The holidays call for festive beverages to toast the season. Merry Christmas! Happy Hanukkah! Happy New Year! Weddings also call for festive beverages to toast the happy couple, the father of the bride, the DJ, and whoever else makes the party rock.
When alcohol isn’t an option, sparkling cider fits the festive bill. In our family, we break out the Knudsen sparking cherry and sparkling pear cider. It looks so lovely in my parents’ etched wine glasses. For an extra splash of special, I put a frozen cherry in the bottom of each glass. My niece and nephews have grown up tipping glasses of Knudsen Family’s sparkling cider at every holiday dinner. They look forward to it.
A few weeks ago, I noticed a large display of new Knudsen specialty flavors at Sprouts: caramel apple, green apple, cranberry, and glogg. I got really excited, especially about the glogg, which we tried for the first time last year when Crate and Barrel offered a pricey non-alcoholic, gluten free, non-sparkly version. We waited until Crate and Barrel slashed the price in half and then we guzzled eight bottles. It tasted best when served warm. Why not try this new sparkly version, which had a much more palatable price tag of $2.99 per bottle? Continue reading What? Sparkling Cider Is Not Gluten Free
I’m a list maker. Lists are wonderful little gifts to myself costing nothing except the paper on which I write them and the ink used to pen them. I love making lists before I go grocery shopping so I remember to buy what I’m out of, about to run out of, want to try, or have but it’s on sale so I should get more. I’ll admit that half the time I forget to bring the actual piece of paper on which the list is made when I leave the house, but the act of making the list puts about 80% of what’s on the list into my short term memory so I’m better off than if I didn’t make a list at all. What I forget to buy, I just add to the list for the next shopping trip.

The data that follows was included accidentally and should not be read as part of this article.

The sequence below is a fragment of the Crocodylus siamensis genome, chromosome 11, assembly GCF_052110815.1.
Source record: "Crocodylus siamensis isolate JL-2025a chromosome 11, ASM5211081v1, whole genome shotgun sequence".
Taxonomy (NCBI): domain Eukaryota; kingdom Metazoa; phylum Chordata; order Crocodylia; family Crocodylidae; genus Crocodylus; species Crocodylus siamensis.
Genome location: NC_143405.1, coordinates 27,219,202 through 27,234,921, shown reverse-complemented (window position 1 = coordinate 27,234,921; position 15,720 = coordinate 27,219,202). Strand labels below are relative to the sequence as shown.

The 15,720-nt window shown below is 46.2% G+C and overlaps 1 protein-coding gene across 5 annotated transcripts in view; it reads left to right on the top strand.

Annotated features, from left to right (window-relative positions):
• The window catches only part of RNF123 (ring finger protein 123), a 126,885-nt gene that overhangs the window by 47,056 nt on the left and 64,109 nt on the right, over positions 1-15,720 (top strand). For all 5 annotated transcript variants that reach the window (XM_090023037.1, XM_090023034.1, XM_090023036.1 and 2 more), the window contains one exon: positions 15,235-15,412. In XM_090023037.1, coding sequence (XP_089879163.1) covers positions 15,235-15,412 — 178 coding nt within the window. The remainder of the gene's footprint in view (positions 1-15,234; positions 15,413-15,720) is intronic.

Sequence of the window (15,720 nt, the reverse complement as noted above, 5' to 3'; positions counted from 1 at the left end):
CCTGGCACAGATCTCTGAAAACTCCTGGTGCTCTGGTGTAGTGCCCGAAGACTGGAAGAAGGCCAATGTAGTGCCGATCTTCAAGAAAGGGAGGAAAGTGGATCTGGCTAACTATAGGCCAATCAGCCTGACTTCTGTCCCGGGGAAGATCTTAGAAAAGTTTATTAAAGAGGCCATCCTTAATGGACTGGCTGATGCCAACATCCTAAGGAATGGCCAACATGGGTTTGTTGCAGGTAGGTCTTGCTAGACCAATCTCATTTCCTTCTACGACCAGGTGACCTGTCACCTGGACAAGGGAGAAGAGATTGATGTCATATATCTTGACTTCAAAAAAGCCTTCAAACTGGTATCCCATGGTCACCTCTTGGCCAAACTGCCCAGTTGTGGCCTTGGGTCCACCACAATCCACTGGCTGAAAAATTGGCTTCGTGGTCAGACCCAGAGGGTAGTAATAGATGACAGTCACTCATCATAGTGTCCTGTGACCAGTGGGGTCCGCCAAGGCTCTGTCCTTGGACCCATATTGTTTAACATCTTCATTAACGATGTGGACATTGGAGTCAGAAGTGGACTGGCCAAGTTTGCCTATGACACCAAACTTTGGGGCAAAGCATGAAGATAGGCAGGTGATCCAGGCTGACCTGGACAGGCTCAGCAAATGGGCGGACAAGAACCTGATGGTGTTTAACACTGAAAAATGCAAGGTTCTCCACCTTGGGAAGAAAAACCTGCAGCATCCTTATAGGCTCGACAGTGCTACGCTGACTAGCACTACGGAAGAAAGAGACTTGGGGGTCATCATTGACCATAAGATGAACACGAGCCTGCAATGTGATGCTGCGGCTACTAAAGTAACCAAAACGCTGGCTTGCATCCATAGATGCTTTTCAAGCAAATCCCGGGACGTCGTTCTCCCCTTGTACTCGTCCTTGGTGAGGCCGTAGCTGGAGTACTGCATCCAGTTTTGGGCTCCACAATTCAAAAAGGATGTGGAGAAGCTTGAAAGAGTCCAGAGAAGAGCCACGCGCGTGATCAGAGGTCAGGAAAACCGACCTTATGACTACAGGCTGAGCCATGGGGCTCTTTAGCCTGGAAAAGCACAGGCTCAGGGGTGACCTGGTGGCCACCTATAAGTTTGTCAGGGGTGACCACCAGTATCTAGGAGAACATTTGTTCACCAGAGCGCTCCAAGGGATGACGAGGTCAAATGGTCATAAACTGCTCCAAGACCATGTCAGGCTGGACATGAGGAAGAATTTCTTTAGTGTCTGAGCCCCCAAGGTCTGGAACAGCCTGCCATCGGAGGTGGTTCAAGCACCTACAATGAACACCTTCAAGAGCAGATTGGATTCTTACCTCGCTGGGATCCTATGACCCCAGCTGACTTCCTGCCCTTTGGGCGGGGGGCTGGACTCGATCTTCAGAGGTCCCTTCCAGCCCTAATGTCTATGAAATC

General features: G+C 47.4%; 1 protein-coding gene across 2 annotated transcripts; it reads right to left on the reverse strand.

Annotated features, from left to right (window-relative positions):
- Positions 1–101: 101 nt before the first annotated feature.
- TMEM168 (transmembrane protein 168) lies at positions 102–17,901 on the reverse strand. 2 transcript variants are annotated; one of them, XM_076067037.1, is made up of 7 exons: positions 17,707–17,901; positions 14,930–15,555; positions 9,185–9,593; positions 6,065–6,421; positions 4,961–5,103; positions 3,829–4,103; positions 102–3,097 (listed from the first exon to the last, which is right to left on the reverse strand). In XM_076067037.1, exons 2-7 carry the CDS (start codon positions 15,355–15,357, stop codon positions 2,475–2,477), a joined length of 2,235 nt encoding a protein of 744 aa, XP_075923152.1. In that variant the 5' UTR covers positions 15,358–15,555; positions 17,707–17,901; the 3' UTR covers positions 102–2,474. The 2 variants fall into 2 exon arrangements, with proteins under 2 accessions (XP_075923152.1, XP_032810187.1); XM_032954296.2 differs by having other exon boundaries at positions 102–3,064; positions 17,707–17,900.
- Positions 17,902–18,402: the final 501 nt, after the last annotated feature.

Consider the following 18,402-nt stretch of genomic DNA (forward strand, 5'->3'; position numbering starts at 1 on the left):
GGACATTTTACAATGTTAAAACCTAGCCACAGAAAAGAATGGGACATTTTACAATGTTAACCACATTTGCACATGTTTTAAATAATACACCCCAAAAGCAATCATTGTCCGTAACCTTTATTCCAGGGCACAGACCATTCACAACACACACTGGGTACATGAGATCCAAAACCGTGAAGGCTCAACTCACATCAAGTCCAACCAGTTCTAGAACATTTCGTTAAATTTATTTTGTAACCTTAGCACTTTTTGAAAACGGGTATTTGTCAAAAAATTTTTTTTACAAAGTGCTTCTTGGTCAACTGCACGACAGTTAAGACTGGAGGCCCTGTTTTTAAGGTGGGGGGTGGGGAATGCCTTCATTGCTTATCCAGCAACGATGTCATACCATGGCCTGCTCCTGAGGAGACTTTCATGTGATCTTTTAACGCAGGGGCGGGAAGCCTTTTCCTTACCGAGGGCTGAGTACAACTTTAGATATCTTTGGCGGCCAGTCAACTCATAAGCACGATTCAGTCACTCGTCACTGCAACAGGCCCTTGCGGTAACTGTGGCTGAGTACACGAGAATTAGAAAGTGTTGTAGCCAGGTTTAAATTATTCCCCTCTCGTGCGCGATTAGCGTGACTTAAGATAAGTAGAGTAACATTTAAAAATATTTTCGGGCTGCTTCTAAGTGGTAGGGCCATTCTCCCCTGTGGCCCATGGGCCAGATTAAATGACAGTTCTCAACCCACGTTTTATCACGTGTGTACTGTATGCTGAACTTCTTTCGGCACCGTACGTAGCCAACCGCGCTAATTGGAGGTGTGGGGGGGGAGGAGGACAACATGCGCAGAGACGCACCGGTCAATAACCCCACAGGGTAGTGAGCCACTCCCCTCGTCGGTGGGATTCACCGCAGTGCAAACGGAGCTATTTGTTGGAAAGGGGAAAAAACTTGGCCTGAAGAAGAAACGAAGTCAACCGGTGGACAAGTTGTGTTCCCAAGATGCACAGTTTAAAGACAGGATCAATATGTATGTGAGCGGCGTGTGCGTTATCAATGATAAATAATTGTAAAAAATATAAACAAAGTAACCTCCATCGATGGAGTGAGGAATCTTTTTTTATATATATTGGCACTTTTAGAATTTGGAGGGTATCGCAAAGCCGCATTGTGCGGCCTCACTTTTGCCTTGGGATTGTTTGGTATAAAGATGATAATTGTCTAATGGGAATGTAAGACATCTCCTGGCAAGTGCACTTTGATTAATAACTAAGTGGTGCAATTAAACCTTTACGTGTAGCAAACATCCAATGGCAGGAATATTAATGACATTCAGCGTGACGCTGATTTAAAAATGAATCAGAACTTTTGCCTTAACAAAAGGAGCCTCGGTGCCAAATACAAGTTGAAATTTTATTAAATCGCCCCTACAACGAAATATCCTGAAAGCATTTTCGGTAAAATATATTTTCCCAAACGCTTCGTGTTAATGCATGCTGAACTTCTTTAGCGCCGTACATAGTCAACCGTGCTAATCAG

I also love making Christmas lists. Lists of things to do to get ready for Christmas; things to buy for the various Christmas meals; things to make for the various Christmas meals; and events to attend (and things to buy for said events, such as hostess gifts). Checking off each item on the list feels really satisfying. Vacuum. Check. Clean the bathrooms. Check. Check. Check. Nap. CHECK! Each check feels like a gift, maybe an affirmation of my value or at least evidence of my efficiency. Continue reading Holiday Lessons: #2 The Gifts of Giving and Being Gifted
In the post “Gift #9” I talked about my neighborhood and the curmudgeons who circle around the cul-de-sac. In the interest of fairness, I have to say not everyone here in Pine Bluff Trace is mean. There’s also my neighbor who leaves post-it notes on my windshield early in the morning saying, “I’ve gone out of town for two days. Can you take care of my dog?” There’s also the neighbor who hosts popular hot tub parties well attended only by attractive young men at least twenty years younger than said neighbor, but that’s none of my business. Continue reading Ten Lessons Sans Carols: #4 The Bright Thing to Do
I’ve been gluten free for five years now and it’s greatly improved my health. I became alcohol free (AF) nearly three years ago and that also has improved my health…and saved my life. Alcohol’s a deadly chemical for me, far more deadly than gluten, so consuming any amount of it is akin to jumping out the window of a tall building into a mound of ravenous fire ants. If the fall doesn’t kill me, the ants will, and the dying process will be excruciating for me and my loved ones. By the way, alcohol totally aggravates dermatitis herpetiformis, the skin rash some of us with celiac are extra winners to have. It won’t bring on an outbreak, but if you have an outbreak, it will itch more and spread more and bleed and scar more. My poor legs and arms bear witness to this. Once I went alcohol free, the outbreaks were much less severe in intensity and in damage.